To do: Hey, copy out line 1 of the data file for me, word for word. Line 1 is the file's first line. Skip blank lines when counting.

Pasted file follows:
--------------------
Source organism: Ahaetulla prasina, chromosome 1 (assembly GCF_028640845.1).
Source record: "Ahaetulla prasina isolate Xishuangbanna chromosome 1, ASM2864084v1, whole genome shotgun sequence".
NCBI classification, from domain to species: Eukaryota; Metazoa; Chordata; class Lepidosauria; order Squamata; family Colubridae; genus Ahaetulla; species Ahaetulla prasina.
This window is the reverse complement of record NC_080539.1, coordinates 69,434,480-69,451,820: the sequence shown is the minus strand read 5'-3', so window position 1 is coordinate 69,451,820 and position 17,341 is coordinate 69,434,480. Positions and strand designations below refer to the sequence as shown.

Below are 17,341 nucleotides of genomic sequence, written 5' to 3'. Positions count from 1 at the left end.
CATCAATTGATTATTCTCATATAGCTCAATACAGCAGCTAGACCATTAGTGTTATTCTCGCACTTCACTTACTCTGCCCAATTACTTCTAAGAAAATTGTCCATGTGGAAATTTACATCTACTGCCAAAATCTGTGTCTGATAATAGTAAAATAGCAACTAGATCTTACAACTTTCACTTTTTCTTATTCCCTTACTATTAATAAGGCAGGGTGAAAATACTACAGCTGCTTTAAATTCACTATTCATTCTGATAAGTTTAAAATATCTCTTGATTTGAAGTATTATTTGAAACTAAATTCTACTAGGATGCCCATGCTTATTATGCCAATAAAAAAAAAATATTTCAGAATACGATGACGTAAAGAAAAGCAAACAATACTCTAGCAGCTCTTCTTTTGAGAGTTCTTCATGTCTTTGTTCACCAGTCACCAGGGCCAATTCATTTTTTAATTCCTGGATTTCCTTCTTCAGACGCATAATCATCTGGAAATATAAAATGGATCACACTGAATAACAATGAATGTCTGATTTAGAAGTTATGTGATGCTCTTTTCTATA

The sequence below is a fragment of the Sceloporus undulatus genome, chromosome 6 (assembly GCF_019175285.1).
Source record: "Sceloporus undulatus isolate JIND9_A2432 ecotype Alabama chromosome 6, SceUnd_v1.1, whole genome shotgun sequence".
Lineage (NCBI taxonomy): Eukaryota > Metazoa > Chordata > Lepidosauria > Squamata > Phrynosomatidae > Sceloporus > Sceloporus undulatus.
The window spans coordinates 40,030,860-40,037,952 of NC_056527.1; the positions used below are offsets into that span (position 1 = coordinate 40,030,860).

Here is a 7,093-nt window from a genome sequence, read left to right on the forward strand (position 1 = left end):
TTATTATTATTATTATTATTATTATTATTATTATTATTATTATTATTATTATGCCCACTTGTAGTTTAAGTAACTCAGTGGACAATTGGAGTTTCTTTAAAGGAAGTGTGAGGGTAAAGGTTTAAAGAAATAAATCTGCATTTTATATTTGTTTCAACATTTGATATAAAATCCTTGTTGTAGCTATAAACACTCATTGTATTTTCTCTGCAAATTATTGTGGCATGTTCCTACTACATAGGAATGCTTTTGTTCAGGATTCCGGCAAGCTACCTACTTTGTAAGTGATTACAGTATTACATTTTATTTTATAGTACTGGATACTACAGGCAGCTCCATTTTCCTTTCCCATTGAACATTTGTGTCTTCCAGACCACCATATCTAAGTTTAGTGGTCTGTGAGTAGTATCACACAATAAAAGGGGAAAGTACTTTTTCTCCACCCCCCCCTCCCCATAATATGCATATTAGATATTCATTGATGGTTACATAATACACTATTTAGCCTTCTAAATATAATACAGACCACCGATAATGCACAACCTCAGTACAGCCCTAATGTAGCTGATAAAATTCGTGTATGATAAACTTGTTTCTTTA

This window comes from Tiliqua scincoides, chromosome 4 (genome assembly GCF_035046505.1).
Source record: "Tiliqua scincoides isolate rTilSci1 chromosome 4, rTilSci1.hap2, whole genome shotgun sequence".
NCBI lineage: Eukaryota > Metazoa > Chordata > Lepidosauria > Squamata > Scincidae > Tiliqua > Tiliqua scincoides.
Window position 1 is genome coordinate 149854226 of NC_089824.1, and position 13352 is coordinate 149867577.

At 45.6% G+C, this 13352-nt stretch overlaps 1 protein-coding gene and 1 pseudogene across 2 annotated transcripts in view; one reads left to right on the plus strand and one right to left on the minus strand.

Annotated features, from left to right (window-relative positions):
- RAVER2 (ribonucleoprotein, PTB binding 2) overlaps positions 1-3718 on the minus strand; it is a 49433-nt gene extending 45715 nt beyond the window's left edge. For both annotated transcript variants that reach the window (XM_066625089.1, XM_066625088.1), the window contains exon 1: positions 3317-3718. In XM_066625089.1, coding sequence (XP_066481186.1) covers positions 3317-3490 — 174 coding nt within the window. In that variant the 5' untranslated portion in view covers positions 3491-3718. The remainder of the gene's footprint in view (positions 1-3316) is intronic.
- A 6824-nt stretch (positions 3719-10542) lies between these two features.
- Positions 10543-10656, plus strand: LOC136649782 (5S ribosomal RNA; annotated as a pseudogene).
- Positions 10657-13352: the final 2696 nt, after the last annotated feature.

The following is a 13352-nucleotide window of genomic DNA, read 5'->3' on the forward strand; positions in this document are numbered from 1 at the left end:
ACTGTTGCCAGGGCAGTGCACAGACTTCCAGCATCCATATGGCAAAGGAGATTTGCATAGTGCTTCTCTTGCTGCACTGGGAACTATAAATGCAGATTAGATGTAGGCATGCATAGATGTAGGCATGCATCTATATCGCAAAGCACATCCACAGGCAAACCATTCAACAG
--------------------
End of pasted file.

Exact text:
Source organism: Ahaetulla prasina, chromosome 1 (assembly GCF_028640845.1).